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24 Nov 2008

Arapiles picture frame 

So that’s it: Summer to Winter in 24 hours.  No one can tell I’ve got a tan because I’m so wrapped up in clothes; what a waste.  And its 5am, the jet lag still in full swing 2 days after I arrived back.  I’ve been on a journey to the other side of the world and re-visited my spiritual climbing home:  Arapiles.  You may think I’ve gone all airy fairy but I was astounded at the feeling that place gave me… again.

DreadnoughtWhen I first visited Arapiles 11 years ago it summed up everything I wanted from climbing: camping in the dirt, beautiful, solid golden rock, trad, history and fantastic, interesting moves.  Some things just don't change.

However this trip I thought of breaking out and spending time elsewhere.  I dreamed of climbing Serpentine (8a) on Taipan Wall.  When I arrived in Victoria from the Blue Mountains, the first thing I did was get on the route – something like arriving in Yosemite and getting straight on Astroman.  It was windy, cold and I was out of my depth.  It all felt wrong.

Just to give you an idea of what Taipan is like, here is a video>> of Ben Cossey attempting a new route (which will be at least 8c, probably more), a huge extension to an existing route Groovy.  The top 20 metres of the route has just 4 bolts in it.

Should I continue with Serpentine?  I could do all the moves.  Was the most prestigious and famous pitch in Australia worth giving up time elsewhere?  I knew it would take me about 4 days to piece together the crux 50 metre pitch, but including rest days that would take half my time in Victoria.  To sort out my confused brain the only option was to go to Arapiles.  The minute we pulled into the campsite instantly things made more sense.  No other crags have struck such a chord with me as Arapiles.  It’s the way it makes me feel and this time the feeling was more powerful than ever.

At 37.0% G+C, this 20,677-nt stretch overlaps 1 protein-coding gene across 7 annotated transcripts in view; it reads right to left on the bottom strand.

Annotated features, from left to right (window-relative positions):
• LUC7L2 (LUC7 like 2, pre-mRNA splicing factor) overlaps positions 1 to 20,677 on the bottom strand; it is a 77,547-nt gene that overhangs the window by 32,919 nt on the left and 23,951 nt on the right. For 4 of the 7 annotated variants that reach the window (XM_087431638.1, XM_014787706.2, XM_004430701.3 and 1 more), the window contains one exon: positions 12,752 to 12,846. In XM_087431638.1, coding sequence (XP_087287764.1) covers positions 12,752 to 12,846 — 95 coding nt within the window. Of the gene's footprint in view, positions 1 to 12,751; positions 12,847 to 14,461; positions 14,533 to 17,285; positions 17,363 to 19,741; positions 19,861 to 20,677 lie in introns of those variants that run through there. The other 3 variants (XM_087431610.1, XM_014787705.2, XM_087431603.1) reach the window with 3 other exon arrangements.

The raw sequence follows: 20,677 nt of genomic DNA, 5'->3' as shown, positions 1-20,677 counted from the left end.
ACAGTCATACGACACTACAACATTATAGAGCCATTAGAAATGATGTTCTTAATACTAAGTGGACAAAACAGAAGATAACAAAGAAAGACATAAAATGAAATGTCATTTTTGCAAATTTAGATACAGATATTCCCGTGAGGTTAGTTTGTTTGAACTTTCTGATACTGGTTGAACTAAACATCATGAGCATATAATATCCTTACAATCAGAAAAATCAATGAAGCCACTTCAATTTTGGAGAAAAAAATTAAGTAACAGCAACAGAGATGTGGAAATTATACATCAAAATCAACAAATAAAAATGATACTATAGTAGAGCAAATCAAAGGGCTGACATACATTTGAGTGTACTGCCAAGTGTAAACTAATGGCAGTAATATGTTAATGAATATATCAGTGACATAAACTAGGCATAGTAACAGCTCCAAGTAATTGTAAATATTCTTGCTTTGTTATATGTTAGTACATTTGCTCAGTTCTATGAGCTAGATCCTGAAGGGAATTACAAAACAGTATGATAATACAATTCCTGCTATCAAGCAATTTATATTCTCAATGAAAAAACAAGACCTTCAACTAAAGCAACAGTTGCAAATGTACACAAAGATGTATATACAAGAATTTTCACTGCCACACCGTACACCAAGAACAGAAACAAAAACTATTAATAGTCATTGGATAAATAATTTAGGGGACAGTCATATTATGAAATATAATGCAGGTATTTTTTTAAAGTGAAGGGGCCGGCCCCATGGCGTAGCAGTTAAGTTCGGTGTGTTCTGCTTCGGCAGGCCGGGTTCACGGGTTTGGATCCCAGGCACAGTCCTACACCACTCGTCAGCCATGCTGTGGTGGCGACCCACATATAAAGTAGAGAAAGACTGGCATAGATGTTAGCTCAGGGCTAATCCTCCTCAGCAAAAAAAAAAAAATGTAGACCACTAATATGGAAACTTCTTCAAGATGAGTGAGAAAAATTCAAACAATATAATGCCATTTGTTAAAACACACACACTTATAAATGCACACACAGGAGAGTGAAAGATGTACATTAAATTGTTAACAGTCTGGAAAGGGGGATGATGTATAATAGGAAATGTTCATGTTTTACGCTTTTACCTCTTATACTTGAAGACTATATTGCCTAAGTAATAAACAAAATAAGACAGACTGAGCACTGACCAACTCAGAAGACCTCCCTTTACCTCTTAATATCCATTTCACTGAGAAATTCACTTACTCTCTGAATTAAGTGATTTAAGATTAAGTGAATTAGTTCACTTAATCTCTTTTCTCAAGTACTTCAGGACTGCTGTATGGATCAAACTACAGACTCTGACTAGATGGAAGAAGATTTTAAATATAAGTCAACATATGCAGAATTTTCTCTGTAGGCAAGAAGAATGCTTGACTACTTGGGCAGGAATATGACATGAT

Arapiles view

So that was that, Serpentine was out of the picture and my holiday took on a new direction.  My most memorable climb was Deep Freeze one of only 3 routes on an independent buttress in the Central Gulley, just like so many of the gems crammed in behind more obvious features.  It was a product of my thorough scouring of the guidebook, grade 24 and 2 stars.  When we arrived at the 15 metre high route, there was no chalk and the doubts crept in.  It was that classic Arapiles rock, a series of smooth bubbles or bum cheeks (as Nic and I like to call them) with few apparent visible holds for hands or feet.  On first acquaintance gear placements weren’t obvious either but soon our eyes adapted and small slots appeared.

Deep Freeze

It’s probably the best piece of onsighting I’ve ever done… until I fell off!  The crux was an inexplicable shuffle up and sideways on bubbly bum cheeks!  When I fell off a big move right at the top of the route, I lowered to the ground and wondered how I would repeat this section.  I did and that evening Simon the guidebook writer explained that there was a mistake in the guidebook and the route was actually 25.  That’s 7a+/7b.  Oh, that makes sense!